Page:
27. In the new consumer landscape following the Department for Business Innovation and Skills (BIS) consultation,13TSS will have more capacity and responsibility for taking national cases, prioritised and coordinated through the National Trading Standards Board (NTSB) in England and Wales and by the Convention of Scottish Local Authorities (CoSLA) in Scotland, and working closely with the Department of Enterprise Trade and Investment in Northern Ireland (DETINI). However, the OFT, which will become part of the Competition Markets Authority in the new regime, will retain a leadership role in relation to the UTCCRs.

28. Priority areas for intervention will increasingly be guided by the recently established Strategic Intelligence Prevention and Enforcement Partnership (SIPEP) which brings together key stakeholders in the consumer landscape. The OFT and TSS work in partnership and will assist each other on appropriate cases, which will increasingly be focussed within these prioritised areas. The OFT is committed to working with TSS to ensure coordinated enforcement action. To achieve this we plan to discuss and agree an enforcement strategy with TSS for traders who do not comply with the law in the lettings sector.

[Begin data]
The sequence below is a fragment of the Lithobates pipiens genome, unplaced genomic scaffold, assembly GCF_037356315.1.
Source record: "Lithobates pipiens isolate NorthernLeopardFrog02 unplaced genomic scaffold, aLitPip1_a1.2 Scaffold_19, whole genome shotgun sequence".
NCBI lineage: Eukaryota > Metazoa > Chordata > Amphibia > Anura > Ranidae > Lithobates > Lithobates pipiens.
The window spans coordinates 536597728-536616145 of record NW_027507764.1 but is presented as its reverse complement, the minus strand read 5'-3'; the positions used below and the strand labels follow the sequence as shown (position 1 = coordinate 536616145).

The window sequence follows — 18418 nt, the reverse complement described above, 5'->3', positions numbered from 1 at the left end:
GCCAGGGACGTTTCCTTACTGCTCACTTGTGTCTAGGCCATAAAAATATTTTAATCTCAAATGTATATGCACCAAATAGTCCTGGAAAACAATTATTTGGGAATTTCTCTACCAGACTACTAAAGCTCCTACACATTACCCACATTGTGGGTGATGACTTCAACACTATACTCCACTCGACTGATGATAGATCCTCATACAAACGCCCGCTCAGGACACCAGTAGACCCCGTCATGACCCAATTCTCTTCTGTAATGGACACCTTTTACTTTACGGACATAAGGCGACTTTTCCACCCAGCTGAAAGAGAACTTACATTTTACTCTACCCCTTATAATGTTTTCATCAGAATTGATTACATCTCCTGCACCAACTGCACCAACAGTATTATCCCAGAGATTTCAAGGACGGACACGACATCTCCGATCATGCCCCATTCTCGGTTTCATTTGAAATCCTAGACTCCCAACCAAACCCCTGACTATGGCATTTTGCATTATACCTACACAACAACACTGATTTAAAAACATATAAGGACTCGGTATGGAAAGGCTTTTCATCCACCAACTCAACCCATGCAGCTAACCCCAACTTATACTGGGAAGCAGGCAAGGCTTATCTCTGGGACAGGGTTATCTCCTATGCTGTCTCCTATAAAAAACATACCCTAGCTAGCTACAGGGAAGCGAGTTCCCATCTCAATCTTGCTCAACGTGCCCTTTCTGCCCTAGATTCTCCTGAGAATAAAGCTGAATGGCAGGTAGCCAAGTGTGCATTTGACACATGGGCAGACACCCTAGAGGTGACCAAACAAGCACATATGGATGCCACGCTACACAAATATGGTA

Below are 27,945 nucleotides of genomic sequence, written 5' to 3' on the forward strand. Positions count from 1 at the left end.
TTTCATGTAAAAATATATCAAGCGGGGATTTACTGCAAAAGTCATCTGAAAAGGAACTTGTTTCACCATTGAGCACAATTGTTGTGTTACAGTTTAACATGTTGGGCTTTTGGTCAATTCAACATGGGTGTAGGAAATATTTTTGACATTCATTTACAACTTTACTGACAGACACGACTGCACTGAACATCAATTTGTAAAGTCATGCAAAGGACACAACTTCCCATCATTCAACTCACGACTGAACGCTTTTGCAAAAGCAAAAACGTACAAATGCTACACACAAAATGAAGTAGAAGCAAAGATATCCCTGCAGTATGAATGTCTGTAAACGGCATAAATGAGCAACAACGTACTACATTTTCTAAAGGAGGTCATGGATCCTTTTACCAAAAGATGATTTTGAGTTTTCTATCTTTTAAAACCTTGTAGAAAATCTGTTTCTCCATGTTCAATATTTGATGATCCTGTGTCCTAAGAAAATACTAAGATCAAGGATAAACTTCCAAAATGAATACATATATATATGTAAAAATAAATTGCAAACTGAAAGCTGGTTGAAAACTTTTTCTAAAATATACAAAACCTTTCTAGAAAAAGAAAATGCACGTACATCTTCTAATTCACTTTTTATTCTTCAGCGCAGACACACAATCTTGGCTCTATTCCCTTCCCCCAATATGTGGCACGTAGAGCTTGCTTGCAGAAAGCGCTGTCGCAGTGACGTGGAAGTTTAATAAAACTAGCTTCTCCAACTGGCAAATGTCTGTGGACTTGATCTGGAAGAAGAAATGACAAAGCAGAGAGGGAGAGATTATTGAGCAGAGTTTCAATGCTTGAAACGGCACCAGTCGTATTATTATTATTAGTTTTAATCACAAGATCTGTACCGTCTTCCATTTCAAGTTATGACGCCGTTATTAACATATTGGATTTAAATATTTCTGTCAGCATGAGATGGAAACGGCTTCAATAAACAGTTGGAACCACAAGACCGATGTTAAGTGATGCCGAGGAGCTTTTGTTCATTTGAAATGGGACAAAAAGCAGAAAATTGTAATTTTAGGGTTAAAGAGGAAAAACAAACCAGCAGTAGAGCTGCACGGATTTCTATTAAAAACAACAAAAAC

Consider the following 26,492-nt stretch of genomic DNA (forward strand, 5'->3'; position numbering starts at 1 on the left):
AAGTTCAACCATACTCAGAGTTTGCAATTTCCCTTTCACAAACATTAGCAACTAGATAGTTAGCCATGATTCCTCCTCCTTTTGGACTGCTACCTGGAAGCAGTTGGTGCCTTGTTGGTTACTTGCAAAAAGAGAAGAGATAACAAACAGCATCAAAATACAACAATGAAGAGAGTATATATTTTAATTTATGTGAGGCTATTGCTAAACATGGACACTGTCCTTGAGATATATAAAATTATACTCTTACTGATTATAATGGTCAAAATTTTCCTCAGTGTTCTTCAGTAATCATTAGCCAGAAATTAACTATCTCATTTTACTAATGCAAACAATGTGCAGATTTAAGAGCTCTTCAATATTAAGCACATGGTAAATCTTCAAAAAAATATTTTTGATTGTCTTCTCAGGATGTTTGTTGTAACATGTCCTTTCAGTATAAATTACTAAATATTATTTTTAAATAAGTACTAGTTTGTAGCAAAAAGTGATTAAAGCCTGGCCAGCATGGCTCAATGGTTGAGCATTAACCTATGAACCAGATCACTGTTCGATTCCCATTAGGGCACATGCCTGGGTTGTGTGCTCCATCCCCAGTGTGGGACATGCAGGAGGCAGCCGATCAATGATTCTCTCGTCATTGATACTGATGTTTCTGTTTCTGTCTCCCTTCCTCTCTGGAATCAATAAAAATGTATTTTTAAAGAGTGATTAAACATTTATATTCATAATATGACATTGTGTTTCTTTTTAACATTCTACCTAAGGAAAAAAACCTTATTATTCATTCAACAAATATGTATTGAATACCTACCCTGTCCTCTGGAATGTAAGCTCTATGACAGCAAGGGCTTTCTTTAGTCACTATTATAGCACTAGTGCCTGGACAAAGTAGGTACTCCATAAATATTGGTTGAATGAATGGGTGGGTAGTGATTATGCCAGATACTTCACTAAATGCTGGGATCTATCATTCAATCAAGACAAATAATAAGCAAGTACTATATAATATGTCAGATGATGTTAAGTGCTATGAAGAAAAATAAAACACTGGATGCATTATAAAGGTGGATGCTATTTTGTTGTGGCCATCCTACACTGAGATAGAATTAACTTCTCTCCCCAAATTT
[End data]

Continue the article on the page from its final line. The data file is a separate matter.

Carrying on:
Key Features of a Well Functioning Market

29. Even though the current regime has well regarded self regulatory initiatives, the lettings market is a sector where almost all stakeholders consider changes are necessary, with representatives of both traders and consumers lobbying the UK government for some reform.

30. We believe it is important to consider what a healthy lettings market looks like to help identify what changes, if any, may be needed. In our view any market is healthy where active consumers (here, tenants) make informed choices from fair-trading businesses (here, landlords). In a healthy lettings market agents play an important “market making” role bringing together informed tenants and fair-trading landlords to help match supply and demand, and competition between agents (and from other sources) ensures landlords and tenants are clear up-front regarding the structure and level of fees they may be charged for this. But when demand outstrips supply in the lettings market, incentives on landlords to provide high-quality lettings and on agents to be customer-focused are not as strong.

31. In a healthy lettings market, landlords and tenants will also receive the desired level of quality from the letting agent, at a price they are willing and able to pay. Landlords and tenants should be able to judge the level of quality they will receive before signing a contract or starting a tenancy agreement.